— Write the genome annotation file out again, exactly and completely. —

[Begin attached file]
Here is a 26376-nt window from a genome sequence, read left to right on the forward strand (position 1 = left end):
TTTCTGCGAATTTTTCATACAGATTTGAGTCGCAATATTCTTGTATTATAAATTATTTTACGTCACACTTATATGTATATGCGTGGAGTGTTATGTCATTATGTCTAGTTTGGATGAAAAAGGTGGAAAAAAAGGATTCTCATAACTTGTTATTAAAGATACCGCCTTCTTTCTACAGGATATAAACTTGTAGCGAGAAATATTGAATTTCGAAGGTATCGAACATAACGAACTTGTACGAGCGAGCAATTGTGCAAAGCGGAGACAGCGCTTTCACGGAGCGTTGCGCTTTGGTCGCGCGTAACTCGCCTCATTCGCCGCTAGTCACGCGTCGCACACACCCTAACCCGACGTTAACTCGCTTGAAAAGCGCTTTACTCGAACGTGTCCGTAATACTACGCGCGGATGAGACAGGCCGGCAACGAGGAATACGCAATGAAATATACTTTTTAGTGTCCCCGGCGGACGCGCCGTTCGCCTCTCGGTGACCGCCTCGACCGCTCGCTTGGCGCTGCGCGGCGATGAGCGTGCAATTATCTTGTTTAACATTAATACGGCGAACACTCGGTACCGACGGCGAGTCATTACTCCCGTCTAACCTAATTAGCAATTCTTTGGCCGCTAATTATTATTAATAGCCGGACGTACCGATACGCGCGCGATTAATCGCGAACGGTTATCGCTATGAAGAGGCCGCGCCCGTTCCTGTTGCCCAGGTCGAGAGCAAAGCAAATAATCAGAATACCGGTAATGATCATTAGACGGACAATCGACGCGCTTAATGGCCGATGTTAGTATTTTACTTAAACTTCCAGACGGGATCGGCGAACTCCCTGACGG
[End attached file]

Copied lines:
Here is a 26376-nt window from a genome sequence, read left to right on the forward strand (position 1 = left end):
TTTCTGCGAATTTTTCATACAGATTTGAGTCGCAATATTCTTGTATTATAAATTATTTTACGTCACACTTATATGTATATGCGTGGAGTGTTATGTCATTATGTCTAGTTTGGATGAAAAAGGTGGAAAAAAAGGATTCTCATAACTTGTTATTAAAGATACCGCCTTCTTTCTACAGGATATAAACTTGTAGCGAGAAATATTGAATTTCGAAGGTATCGAACATAACGAACTTGTACGAGCGAGCAATTGTGCAAAGCGGAGACAGCGCTTTCACGGAGCGTTGCGCTTTGGTCGCGCGTAACTCGCCTCATTCGCCGCTAGTCACGCGTCGCACACACCCTAACCCGACGTTAACTCGCTTGAAAAGCGCTTTACTCGAACGTGTCCGTAATACTACGCGCGGATGAGACAGGCCGGCAACGAGGAATACGCAATGAAATATACTTTTTAGTGTCCCCGGCGGACGCGCCGTTCGCCTCTCGGTGACCGCCTCGACCGCTCGCTTGGCGCTGCGCGGCGATGAGCGTGCAATTATCTTGTTTAACATTAATACGGCGAACACTCGGTACCGACGGCGAGTCATTACTCCCGTCTAACCTAATTAGCAATTCTTTGGCCGCTAATTATTATTAATAGCCGGACGTACCGATACGCGCGCGATTAATCGCGAACGGTTATCGCTATGAAGAGGCCGCGCCCGTTCCTGTTGCCCAGGTCGAGAGCAAAGCAAATAATCAGAATACCGGTAATGATCATTAGACGGACAATCGACGCGCTTAATGGCCGATGTTAGTATTTTACTTAAACTTCCAGACGGGATCGGCGAACTCCCTGACGG